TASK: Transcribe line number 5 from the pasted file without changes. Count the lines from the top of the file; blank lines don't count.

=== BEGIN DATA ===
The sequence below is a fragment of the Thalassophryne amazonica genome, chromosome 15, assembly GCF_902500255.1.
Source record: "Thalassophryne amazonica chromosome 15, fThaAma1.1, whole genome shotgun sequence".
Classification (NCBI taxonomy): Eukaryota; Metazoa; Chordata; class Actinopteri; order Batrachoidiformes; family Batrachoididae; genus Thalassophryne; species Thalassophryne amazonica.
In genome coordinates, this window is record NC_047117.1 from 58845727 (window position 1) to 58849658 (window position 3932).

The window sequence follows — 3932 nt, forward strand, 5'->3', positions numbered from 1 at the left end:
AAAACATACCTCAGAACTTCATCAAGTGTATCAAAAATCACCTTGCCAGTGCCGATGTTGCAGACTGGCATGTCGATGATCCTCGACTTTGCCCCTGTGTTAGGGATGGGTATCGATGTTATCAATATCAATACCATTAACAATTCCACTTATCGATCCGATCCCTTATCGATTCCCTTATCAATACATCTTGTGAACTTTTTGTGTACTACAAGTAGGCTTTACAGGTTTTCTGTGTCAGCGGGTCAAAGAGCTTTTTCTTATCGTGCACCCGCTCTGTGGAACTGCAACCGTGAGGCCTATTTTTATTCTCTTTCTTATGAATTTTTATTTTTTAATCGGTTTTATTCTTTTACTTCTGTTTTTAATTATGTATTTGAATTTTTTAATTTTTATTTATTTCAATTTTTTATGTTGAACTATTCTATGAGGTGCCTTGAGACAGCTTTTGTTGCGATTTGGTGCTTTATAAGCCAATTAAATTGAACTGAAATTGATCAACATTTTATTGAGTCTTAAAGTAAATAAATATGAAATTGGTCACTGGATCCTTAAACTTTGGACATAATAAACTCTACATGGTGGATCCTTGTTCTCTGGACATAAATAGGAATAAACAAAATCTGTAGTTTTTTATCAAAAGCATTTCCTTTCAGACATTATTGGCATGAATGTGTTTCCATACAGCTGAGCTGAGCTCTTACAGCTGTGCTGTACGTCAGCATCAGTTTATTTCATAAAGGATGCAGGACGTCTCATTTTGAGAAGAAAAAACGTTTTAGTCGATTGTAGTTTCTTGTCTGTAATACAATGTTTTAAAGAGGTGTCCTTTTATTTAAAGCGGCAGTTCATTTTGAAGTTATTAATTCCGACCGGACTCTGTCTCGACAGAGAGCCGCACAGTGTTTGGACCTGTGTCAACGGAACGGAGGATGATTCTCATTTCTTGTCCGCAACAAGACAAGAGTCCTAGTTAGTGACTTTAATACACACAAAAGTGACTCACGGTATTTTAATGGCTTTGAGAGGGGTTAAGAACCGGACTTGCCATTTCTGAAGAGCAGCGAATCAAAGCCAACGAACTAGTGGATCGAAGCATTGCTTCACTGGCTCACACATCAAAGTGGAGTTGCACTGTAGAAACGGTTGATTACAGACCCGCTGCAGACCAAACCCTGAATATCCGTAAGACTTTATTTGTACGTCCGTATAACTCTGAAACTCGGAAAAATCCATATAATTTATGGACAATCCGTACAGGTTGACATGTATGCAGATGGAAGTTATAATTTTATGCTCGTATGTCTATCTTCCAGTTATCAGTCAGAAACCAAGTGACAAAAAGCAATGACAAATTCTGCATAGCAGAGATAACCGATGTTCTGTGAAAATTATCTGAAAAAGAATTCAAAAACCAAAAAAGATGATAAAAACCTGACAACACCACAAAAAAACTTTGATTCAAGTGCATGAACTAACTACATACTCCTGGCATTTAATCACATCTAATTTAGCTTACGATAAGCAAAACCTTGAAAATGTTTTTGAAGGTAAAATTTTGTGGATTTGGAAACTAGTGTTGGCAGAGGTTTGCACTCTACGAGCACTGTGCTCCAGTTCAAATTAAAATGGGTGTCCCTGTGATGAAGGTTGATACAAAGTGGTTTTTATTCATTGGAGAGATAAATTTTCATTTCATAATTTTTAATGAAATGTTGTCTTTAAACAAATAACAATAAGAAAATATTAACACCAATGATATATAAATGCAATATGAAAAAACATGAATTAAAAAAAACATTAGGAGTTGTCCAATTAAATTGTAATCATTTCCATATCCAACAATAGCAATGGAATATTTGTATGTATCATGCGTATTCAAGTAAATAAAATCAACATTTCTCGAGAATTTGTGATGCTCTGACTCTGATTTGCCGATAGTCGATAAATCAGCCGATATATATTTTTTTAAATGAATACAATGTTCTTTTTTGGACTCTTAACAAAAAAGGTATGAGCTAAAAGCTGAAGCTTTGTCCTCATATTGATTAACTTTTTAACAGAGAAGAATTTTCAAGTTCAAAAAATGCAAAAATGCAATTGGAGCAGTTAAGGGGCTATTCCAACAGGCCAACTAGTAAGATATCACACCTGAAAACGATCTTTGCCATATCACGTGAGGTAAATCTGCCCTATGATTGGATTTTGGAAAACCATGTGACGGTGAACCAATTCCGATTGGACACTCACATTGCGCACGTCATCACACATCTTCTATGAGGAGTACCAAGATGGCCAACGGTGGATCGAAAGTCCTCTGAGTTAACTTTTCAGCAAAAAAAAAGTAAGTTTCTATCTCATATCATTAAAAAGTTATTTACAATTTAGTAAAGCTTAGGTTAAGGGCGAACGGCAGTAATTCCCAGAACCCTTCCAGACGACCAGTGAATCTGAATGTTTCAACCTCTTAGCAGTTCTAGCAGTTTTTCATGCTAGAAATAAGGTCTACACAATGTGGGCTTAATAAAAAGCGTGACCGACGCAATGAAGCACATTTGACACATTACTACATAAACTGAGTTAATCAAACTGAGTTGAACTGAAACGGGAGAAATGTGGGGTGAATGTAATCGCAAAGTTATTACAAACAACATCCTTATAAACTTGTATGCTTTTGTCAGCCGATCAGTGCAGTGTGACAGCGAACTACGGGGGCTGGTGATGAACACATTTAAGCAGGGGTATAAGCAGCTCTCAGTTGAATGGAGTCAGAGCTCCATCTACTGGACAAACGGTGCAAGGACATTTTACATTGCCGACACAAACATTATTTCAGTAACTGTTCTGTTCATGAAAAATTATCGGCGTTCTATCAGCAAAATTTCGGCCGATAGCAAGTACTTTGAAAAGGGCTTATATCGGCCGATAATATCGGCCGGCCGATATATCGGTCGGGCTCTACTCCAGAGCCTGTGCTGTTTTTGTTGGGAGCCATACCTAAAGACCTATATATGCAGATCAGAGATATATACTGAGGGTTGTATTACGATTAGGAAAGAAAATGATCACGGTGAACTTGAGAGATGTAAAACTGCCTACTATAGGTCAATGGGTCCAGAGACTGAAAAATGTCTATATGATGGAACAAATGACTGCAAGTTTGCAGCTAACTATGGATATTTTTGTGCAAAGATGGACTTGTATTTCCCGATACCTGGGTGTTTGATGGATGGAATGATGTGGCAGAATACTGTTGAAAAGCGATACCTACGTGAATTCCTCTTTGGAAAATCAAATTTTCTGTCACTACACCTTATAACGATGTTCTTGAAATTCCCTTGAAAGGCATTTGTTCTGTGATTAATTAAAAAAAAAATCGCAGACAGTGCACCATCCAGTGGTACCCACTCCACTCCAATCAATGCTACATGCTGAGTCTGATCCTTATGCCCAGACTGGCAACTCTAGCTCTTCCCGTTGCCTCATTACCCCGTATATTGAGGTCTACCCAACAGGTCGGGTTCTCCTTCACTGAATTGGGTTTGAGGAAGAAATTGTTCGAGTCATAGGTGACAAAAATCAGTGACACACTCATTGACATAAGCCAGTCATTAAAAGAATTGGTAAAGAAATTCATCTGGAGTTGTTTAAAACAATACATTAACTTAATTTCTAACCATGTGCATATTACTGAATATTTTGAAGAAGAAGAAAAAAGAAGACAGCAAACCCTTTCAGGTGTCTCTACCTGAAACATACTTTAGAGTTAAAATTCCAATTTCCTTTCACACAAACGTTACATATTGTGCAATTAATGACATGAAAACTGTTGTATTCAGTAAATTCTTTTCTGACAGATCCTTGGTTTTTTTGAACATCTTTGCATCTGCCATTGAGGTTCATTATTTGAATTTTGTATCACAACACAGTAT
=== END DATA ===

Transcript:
The window sequence follows — 3932 nt, forward strand, 5'->3', positions numbered from 1 at the left end: